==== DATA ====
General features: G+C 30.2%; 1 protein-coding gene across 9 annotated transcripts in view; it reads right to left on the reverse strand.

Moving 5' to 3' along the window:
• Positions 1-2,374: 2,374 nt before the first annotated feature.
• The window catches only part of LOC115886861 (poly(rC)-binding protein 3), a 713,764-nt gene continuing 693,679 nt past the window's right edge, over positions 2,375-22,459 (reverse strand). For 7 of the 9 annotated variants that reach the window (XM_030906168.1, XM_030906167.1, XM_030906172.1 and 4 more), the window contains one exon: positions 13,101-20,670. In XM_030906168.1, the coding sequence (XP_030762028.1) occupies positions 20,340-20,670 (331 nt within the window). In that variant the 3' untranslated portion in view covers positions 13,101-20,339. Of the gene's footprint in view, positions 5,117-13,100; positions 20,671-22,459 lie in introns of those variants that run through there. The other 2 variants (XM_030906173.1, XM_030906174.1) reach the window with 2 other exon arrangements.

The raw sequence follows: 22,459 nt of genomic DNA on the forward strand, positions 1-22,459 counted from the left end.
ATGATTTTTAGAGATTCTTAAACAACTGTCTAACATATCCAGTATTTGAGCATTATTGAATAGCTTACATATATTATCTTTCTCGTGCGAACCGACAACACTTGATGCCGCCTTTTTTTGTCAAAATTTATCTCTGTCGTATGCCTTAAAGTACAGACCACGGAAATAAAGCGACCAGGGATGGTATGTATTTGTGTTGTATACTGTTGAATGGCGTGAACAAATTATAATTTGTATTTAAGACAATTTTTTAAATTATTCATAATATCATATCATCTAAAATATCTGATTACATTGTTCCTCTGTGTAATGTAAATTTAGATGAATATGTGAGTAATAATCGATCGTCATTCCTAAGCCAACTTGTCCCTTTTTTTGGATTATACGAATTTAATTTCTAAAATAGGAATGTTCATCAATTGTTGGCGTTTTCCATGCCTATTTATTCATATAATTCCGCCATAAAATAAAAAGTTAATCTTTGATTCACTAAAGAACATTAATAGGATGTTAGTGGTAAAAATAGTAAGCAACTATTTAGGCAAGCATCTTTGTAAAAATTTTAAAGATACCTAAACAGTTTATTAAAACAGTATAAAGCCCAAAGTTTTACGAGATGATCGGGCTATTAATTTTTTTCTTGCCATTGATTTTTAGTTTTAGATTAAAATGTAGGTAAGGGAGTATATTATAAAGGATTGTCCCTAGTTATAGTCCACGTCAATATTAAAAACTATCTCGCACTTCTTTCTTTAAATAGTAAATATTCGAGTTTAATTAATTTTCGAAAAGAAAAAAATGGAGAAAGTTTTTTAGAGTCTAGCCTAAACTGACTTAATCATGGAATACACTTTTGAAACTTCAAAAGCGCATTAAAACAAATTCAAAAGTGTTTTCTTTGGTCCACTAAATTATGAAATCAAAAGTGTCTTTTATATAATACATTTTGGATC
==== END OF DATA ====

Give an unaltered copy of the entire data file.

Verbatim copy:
General features: G+C 30.2%; 1 protein-coding gene across 9 annotated transcripts in view; it reads right to left on the reverse strand.

Moving 5' to 3' along the window:
• Positions 1-2,374: 2,374 nt before the first annotated feature.
• The window catches only part of LOC115886861 (poly(rC)-binding protein 3), a 713,764-nt gene continuing 693,679 nt past the window's right edge, over positions 2,375-22,459 (reverse strand). For 7 of the 9 annotated variants that reach the window (XM_030906168.1, XM_030906167.1, XM_030906172.1 and 4 more), the window contains one exon: positions 13,101-20,670. In XM_030906168.1, the coding sequence (XP_030762028.1) occupies positions 20,340-20,670 (331 nt within the window). In that variant the 3' untranslated portion in view covers positions 13,101-20,339. Of the gene's footprint in view, positions 5,117-13,100; positions 20,671-22,459 lie in introns of those variants that run through there. The other 2 variants (XM_030906173.1, XM_030906174.1) reach the window with 2 other exon arrangements.

The raw sequence follows: 22,459 nt of genomic DNA on the forward strand, positions 1-22,459 counted from the left end.
ATGATTTTTAGAGATTCTTAAACAACTGTCTAACATATCCAGTATTTGAGCATTATTGAATAGCTTACATATATTATCTTTCTCGTGCGAACCGACAACACTTGATGCCGCCTTTTTTTGTCAAAATTTATCTCTGTCGTATGCCTTAAAGTACAGACCACGGAAATAAAGCGACCAGGGATGGTATGTATTTGTGTTGTATACTGTTGAATGGCGTGAACAAATTATAATTTGTATTTAAGACAATTTTTTAAATTATTCATAATATCATATCATCTAAAATATCTGATTACATTGTTCCTCTGTGTAATGTAAATTTAGATGAATATGTGAGTAATAATCGATCGTCATTCCTAAGCCAACTTGTCCCTTTTTTTGGATTATACGAATTTAATTTCTAAAATAGGAATGTTCATCAATTGTTGGCGTTTTCCATGCCTATTTATTCATATAATTCCGCCATAAAATAAAAAGTTAATCTTTGATTCACTAAAGAACATTAATAGGATGTTAGTGGTAAAAATAGTAAGCAACTATTTAGGCAAGCATCTTTGTAAAAATTTTAAAGATACCTAAACAGTTTATTAAAACAGTATAAAGCCCAAAGTTTTACGAGATGATCGGGCTATTAATTTTTTTCTTGCCATTGATTTTTAGTTTTAGATTAAAATGTAGGTAAGGGAGTATATTATAAAGGATTGTCCCTAGTTATAGTCCACGTCAATATTAAAAACTATCTCGCACTTCTTTCTTTAAATAGTAAATATTCGAGTTTAATTAATTTTCGAAAAGAAAAAAATGGAGAAAGTTTTTTAGAGTCTAGCCTAAACTGACTTAATCATGGAATACACTTTTGAAACTTCAAAAGCGCATTAAAACAAATTCAAAAGTGTTTTCTTTGGTCCACTAAATTATGAAATCAAAAGTGTCTTTTATATAATACATTTTGGATC